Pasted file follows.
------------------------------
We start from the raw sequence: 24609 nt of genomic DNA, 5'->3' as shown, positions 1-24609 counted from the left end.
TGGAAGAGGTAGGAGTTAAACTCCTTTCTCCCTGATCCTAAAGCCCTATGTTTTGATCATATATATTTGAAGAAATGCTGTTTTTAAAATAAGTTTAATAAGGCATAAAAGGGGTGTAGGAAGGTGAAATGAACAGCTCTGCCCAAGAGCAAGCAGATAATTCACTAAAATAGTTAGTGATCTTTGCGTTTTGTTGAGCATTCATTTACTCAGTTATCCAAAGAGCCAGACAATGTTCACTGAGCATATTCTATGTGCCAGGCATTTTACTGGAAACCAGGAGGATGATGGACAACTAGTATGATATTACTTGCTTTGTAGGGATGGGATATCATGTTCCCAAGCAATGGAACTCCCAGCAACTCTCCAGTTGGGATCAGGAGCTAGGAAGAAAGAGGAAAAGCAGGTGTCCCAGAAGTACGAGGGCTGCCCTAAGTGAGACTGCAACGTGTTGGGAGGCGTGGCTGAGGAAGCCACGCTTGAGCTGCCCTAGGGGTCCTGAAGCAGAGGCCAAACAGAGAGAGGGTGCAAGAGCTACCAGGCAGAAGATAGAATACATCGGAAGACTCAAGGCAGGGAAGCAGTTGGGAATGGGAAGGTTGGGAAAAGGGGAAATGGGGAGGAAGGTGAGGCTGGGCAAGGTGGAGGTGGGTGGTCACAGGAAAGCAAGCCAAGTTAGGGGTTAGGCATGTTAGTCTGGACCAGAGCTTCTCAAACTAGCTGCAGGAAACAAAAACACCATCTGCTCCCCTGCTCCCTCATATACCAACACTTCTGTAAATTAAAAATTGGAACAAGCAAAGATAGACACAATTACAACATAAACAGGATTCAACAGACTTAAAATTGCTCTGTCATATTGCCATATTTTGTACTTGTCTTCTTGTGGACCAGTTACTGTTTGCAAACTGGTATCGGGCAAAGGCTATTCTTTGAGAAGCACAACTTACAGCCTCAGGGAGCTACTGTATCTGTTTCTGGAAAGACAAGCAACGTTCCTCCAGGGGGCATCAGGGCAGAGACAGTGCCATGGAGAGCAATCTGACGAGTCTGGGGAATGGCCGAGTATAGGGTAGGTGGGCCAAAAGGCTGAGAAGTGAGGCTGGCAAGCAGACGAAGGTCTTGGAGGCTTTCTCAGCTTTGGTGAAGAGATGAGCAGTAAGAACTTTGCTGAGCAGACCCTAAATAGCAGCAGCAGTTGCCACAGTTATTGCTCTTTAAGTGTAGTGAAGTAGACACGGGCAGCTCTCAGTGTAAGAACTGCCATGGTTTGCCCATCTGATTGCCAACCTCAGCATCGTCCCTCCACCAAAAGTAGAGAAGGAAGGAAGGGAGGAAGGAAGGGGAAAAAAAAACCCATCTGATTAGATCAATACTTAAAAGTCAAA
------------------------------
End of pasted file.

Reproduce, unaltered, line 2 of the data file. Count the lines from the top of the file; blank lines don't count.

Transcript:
TGGAAGAGGTAGGAGTTAAACTCCTTTCTCCCTGATCCTAAAGCCCTATGTTTTGATCATATATATTTGAAGAAATGCTGTTTTTAAAATAAGTTTAATAAGGCATAAAAGGGGTGTAGGAAGGTGAAATGAACAGCTCTGCCCAAGAGCAAGCAGATAATTCACTAAAATAGTTAGTGATCTTTGCGTTTTGTTGAGCATTCATTTACTCAGTTATCCAAAGAGCCAGACAATGTTCACTGAGCATATTCTATGTGCCAGGCATTTTACTGGAAACCAGGAGGATGATGGACAACTAGTATGATATTACTTGCTTTGTAGGGATGGGATATCATGTTCCCAAGCAATGGAACTCCCAGCAACTCTCCAGTTGGGATCAGGAGCTAGGAAGAAAGAGGAAAAGCAGGTGTCCCAGAAGTACGAGGGCTGCCCTAAGTGAGACTGCAACGTGTTGGGAGGCGTGGCTGAGGAAGCCACGCTTGAGCTGCCCTAGGGGTCCTGAAGCAGAGGCCAAACAGAGAGAGGGTGCAAGAGCTACCAGGCAGAAGATAGAATACATCGGAAGACTCAAGGCAGGGAAGCAGTTGGGAATGGGAAGGTTGGGAAAAGGGGAAATGGGGAGGAAGGTGAGGCTGGGCAAGGTGGAGGTGGGTGGTCACAGGAAAGCAAGCCAAGTTAGGGGTTAGGCATGTTAGTCTGGACCAGAGCTTCTCAAACTAGCTGCAGGAAACAAAAACACCATCTGCTCCCCTGCTCCCTCATATACCAACACTTCTGTAAATTAAAAATTGGAACAAGCAAAGATAGACACAATTACAACATAAACAGGATTCAACAGACTTAAAATTGCTCTGTCATATTGCCATATTTTGTACTTGTCTTCTTGTGGACCAGTTACTGTTTGCAAACTGGTATCGGGCAAAGGCTATTCTTTGAGAAGCACAACTTACAGCCTCAGGGAGCTACTGTATCTGTTTCTGGAAAGACAAGCAACGTTCCTCCAGGGGGCATCAGGGCAGAGACAGTGCCATGGAGAGCAATCTGACGAGTCTGGGGAATGGCCGAGTATAGGGTAGGTGGGCCAAAAGGCTGAGAAGTGAGGCTGGCAAGCAGACGAAGGTCTTGGAGGCTTTCTCAGCTTTGGTGAAGAGATGAGCAGTAAGAACTTTGCTGAGCAGACCCTAAATAGCAGCAGCAGTTGCCACAGTTATTGCTCTTTAAGTGTAGTGAAGTAGACACGGGCAGCTCTCAGTGTAAGAACTGCCATGGTTTGCCCATCTGATTGCCAACCTCAGCATCGTCCCTCCACCAAAAGTAGAGAAGGAAGGAAGGGAGGAAGGAAGGGGAAAAAAAAACCCATCTGATTAGATCAATACTTAAAAGTCAAA